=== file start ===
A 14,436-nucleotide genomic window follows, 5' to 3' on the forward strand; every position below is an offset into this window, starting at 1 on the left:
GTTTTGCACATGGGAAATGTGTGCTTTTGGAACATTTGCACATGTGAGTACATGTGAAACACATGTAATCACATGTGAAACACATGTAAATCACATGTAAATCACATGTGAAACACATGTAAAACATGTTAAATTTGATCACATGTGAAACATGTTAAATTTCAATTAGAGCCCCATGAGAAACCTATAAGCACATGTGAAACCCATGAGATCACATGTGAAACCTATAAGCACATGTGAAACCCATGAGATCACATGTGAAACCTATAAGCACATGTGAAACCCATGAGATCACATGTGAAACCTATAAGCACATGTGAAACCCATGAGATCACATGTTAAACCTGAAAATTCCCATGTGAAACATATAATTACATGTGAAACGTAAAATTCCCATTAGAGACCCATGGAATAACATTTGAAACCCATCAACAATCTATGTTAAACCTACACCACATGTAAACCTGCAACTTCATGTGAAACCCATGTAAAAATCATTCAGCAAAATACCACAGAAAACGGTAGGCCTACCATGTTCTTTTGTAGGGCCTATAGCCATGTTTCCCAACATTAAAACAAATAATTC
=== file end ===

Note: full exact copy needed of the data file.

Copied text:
A 14,436-nucleotide genomic window follows, 5' to 3' on the forward strand; every position below is an offset into this window, starting at 1 on the left:
GTTTTGCACATGGGAAATGTGTGCTTTTGGAACATTTGCACATGTGAGTACATGTGAAACACATGTAATCACATGTGAAACACATGTAAATCACATGTAAATCACATGTGAAACACATGTAAAACATGTTAAATTTGATCACATGTGAAACATGTTAAATTTCAATTAGAGCCCCATGAGAAACCTATAAGCACATGTGAAACCCATGAGATCACATGTGAAACCTATAAGCACATGTGAAACCCATGAGATCACATGTGAAACCTATAAGCACATGTGAAACCCATGAGATCACATGTGAAACCTATAAGCACATGTGAAACCCATGAGATCACATGTTAAACCTGAAAATTCCCATGTGAAACATATAATTACATGTGAAACGTAAAATTCCCATTAGAGACCCATGGAATAACATTTGAAACCCATCAACAATCTATGTTAAACCTACACCACATGTAAACCTGCAACTTCATGTGAAACCCATGTAAAAATCATTCAGCAAAATACCACAGAAAACGGTAGGCCTACCATGTTCTTTTGTAGGGCCTATAGCCATGTTTCCCAACATTAAAACAAATAATTC